Postcard from Sevilla, Spain: Tiles turn advertisements into enduring street art

Members of the Sanchis family opened El Cronometro watch shop on Calle Sierpes in 1901. Their investment in this monumental wood and tile advertisement must have been substantial, although surely the Swiss watchmaker Longines underwrote some of the expense. Even if the store closed its doors, it is doubtful Sevillanos would permit the sign to be removed. The commercial advertisement has become a cherished part of the streetscape.

On the same street, Zacarias Zulategui commissioned Ceramica Santa Ana to add two tile advertisements for Armeria Z and Deportes Z. His gun shop and sports store have disappeared, but the ads remain. Women no longer roll cigars inside the Fabrica Real de Tabacos, but the tile sign still is embedded in the wall. The last Studebaker rolled off the assembly line in 1966, but the Studebaker mural in Seville endures.

In Seville, the art form has never gone out of fashion. Azulejos are so durable, they are used for street signs. The vintage look is a favorite of producers of alcoholic beverages, who find their installation is embraced as part of the streetscape. Restaurants, bars and shops continue to turn to Seville’s ceramicists to announce their presence to passers-by.

And you have to admire the cleverness of the tavern-owner whose frugal three-tile B-A-R sign takes full advantage of the azulejos above it depicting a graceful Virgin Mary protecting the Spanish fleet. The juxtaposition makes the establishment appear particularly blessed.

San Pedro Creek Culture Park: Hideous drainage ditch now inviting urban space

In this place of herons where the grasses sway in starlight I have flowed since the dawn of evermore.

John Phillip Santos, historical text carved in limestone

The stretch of San Pedro Creek between the tunnel inlet at I-35 and Houston Street beside a new office tower climbing toward the sky might only be a little more than four blocks long, but the transformation from drainage ditch to park seems miraculous to me.

Yes, I watched the earlier magic worked on the Museum and Mission Reaches of the San Antonio River Improvements Project, but there was absolutely nothing natural-creek-like remaining following decades of flood-control projects in this neighborhood.

All that remained was a ditch. And then there was a dream. San Pedro Creek Culture Park.

Some dismiss projects like these as “legacy projects” fluffing up politicians’ egos with taxpayers’ dollars. Politically charged, the design process for a project this complex is rarely perfect. There are budget cuts, and still the enormous projects tend to run over-budget.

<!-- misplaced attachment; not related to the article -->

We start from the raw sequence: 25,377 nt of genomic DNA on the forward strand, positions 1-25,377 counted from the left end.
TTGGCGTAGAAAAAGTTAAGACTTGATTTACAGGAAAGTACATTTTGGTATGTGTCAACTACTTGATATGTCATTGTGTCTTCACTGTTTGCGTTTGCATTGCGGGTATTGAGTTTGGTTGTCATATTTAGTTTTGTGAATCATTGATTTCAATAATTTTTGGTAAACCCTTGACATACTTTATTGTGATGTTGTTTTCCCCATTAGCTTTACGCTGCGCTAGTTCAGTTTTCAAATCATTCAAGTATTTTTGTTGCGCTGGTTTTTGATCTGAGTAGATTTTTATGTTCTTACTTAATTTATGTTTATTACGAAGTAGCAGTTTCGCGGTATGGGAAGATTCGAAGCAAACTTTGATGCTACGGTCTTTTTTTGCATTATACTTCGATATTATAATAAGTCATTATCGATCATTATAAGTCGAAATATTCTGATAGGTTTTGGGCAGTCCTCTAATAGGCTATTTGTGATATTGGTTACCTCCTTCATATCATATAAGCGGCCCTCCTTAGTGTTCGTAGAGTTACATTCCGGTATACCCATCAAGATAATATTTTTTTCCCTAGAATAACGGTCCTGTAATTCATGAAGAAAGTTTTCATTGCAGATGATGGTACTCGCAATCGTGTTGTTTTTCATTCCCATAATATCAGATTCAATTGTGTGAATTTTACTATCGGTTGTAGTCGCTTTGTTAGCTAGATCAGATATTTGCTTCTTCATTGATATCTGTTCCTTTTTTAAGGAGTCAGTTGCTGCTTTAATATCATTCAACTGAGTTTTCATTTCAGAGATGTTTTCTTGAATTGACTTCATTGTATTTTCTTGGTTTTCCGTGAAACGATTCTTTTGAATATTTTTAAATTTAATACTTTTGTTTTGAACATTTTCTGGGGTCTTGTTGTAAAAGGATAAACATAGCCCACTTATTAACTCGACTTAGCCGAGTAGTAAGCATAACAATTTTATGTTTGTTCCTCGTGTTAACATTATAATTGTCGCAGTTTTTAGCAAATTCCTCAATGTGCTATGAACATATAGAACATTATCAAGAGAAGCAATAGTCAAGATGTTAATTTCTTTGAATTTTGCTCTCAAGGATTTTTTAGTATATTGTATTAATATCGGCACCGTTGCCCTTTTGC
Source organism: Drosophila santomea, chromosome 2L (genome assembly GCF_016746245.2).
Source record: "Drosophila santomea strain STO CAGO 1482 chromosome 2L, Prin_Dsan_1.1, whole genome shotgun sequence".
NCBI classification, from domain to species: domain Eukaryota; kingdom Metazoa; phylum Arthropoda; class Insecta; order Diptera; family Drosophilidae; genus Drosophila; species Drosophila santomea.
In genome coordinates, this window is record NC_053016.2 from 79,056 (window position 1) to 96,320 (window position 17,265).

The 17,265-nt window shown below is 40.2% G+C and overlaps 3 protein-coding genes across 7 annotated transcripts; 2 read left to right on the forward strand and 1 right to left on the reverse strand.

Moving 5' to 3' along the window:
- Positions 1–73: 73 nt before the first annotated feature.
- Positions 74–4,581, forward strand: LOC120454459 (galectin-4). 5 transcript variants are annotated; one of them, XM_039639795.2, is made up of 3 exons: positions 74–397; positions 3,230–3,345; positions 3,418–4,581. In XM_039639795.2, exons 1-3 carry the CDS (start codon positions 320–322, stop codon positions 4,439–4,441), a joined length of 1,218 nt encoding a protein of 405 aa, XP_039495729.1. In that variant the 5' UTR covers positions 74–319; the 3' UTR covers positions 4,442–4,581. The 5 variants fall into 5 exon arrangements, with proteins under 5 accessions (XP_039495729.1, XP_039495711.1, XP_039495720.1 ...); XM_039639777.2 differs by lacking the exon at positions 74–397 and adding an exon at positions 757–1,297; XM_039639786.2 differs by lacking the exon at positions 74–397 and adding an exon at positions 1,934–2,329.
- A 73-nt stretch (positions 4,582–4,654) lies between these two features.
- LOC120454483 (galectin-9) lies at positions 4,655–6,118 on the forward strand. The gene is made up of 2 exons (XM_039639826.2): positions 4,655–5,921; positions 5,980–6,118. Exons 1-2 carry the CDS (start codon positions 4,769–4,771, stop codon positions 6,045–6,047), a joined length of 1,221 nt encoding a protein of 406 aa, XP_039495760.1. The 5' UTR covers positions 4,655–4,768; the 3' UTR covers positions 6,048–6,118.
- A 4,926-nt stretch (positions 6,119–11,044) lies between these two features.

But, as with the original Paseo del Rio project, they can prove visionary. Development along the Museum Reach demonstrates how quickly highly blemished urban corridors become desirable.

While flood-control is an underlying purpose of the San Pedro Creek Improvements Project, the incorporation of site-specific art reflective of the city’s history and culture gives the new pedestrian passageway a distinctive San Antonio feel.

Bexar County is the primary funder of San Pedro Creek Culture Park, and the San Antonio River Authority is project manager.

looking south from Houston Street

Work is underway on the next phase heading southward from Houston Street. As you can see from the photo, this narrow stretch probably is even more challenging.

In my mind, the photos above illustrate that the complications and difficulties encountered along the way are so worth it. Those involved are leaving a legacy that will enrich the quality of urban life for generations to come. Looking forward to walking the next phase and those to come.

Postcard from Valencia, Spain: Philips lightbulb only hint of ‘secret’ garden of tiles beyond

An over-the-top flashy exterior of a former home now the National Museum of Ceramics and Decorative Arts commands the attention of most visitors in the historic center of Valencia. Almost the only thing attracting one’s attention to a smaller house museum on a busy street above the Turia Park is this old tile advertisement. But this, the House Museum José Benlliure, we enjoyed so much more.

The first floor of the former home provides insight to period furnishings, with the upper floors featuring paintings by José Benlliure y Gil (1858-1937) and his son. While the art is worthwhile on its own, the more intriguing spaces are found out the back door.

Benlliure designed the garden upon his return from Rome in 1912. The intimate retreat is filled with tile murals he collected and a colorful series he commissioned depicting regional costumes and agricultural products – mainly oranges and grapes.

At the rear of the garden is the artist’s former art studio and office, wonderfully cluttered and personal. A pure pleasure to explore.

Having the house mostly to ourselves, we felt as though we stumbled into a secret garden of Spanish tilework.